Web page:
“McCauley! Listen up…”
McCauley turned his back. You done lost me on the last three syllables, you sorry bastard, he didn’t say out loud. As the belligerent, no-account son of a son of a bitch, he’d learned to skip the vocals. But the back-turning? A long, low and satisfying yeah. Oh yeah. The indescribable juiced-up high of 190-proof rebellion. The big Fuck you. Whether the lack of backtalk took some edge off the repercussions or not, didn’t matter, he could deal with whatever. Any psycho shit or violence? Bring it on.
McCauley lit a cigarette and lay down on the bed. He put one arm behind his head and let his eyes glaze over. He brought the cigarette to his mouth and dragged in hard; the smoke drew in easy like the hardness of his existence. He held it in the blackness of his lungs while the drug of it took effect, until too many thoughts started to show up and ask too many questions. Harder was easier. Another thing he’d learned. Just breathe in the satisfaction of it, spend it hard, use it up, then blow that shit out.
“…because this is important, McCauley!”
McCauley narrowed his eyes and focused on the dark shape doing all the talking, all the blathering, the wasting of breath, the wasting of time. The world is full of individuals telling you what’s important. To them. And all the listening up to all their threats and promises of doom and happiness that will come to pass or not come to pass if ignored are a waste of time. Threats and promises from people are lies. Yet another thing he’d learned. Way early on. Can’t anything hurt you or help you if you don’t want it to.
“McCauley! Accept the Lord Jesus Christ as your personal Savior or burn in Hell!”
McCauley smiled. He loved it when he got to the supposed saints and pissed them off to the point of exposing their impatience, their hate, their anger, their godforsaken humanness. And this one was easy, just a baby, fresh out of the seminary, looked like. McCauley reached over the side of the bed and ground out his cigarette on the floor. Go fuck yourself, he didn’t say aloud. It wasn’t his fault he was born a sick, inbred, abused fuck, a problem to society, another one of the scourge to be stopped on the way to someone’s idea of Utopia.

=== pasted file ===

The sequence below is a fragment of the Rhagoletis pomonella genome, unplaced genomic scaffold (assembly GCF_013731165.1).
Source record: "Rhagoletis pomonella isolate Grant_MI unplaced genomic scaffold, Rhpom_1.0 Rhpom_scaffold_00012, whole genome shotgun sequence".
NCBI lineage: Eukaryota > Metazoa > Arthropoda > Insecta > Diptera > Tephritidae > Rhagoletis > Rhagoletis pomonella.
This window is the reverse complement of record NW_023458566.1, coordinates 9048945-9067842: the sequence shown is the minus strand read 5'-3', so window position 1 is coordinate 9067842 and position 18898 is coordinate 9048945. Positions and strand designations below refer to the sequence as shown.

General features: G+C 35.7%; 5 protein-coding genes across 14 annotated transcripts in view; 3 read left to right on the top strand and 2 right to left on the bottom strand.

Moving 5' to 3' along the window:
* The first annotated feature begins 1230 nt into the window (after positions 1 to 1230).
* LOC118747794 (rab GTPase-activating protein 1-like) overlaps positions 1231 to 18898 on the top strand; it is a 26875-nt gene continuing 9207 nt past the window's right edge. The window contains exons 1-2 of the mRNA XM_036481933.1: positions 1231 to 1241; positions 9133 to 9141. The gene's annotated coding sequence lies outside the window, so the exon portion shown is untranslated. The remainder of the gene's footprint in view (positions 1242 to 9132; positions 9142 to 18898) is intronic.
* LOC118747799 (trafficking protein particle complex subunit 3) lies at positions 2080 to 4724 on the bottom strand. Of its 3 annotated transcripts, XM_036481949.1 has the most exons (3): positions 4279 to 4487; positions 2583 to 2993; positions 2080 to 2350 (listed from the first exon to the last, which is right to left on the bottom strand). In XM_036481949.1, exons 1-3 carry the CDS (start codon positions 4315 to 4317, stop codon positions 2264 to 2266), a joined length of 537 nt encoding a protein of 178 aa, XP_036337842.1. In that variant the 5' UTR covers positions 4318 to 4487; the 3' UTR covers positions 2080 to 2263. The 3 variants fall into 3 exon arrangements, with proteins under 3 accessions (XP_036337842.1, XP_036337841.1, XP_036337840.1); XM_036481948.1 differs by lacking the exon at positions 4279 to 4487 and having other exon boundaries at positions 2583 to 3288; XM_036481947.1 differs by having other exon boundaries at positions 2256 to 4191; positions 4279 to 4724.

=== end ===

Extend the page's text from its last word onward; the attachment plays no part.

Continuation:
“Naw, Pastor,” McCauley said. “There ain’t no such things as what you’re talkin’ ‘bout. This is a world of good and evil. Folks like you need folks like me to point up the diff’rence…”
“That is not God’s pla…”
McCauley cut the pastor off, “And then one of your kind always gotta go fuck it up and screw someone else’s wife or kid.” McCauley busted out with a laugh that turned to a snarl. “And when they come for me tomorrow, this cell won’t be cold for two seconds ‘fore another man what done somethin’ wrong to someone else will be occupyin’ it. All that I just said? Proof that whatever’s at the root of evil’s just as productive as it ever was.”
The baby pastor was beside himself. “Go to Hell then!” he yelled, eyes wide. Then he realized what he’d said and done and you could see the gears of his brain going crazy with whether he should apologize and bear with or run away just now or forever.
“Father, it is finished,” McCauley whispered and lit another cigarette.
“The people we think are cool people are just doin’ what they have to do. Don’t go thinkin’ that means they have it easy.” Anonymous
Johnny Cash’s “Folsom Prison Blues” lyrics
I hear the train a comin’; it’s rollin’ ‘round the bend,
And I ain’t seen the sunshine since I don’t know when.
I’m stuck in Folsom Prison and time keeps draggin’ on.
But that train keeps rollin’ on down to San Antone.
When I was just a baby, my mama told me, “Son,
Always be a good boy; don’t ever play with guns.”
But I shot a man in Reno, just to watch him die.
When I hear that whistle blowin’ I hang my head and cry.
I bet there’s rich folks eatin’ in a fancy dining car.
They’re prob’ly drinkin’ coffee and smokin’ big cigars,
Well I know I had it comin’; I know I can’t be free,
But those people keep a movin’, and that’s what tortures me.
Well, if they freed me from this prison, if that railroad train was mine,
I bet I’d move it on a little farther down the line,
Far from Folsom Prison, that’s where I want to stay,
And I’d let that lonesome whistle blow my blues away
Train tracks through Folsom, CA from http://k41.pbase.com/o4/78/410678/1/64745206.Ebf7sqr0.4.jpg
Missalister’s “When I hear that whistle blowin’” copyright © 2009, was spun off the Sunday Scribblings prompt “#153 – Listen up because this is important.” Click here for more on prompt #153 from other Sunday Scribblings.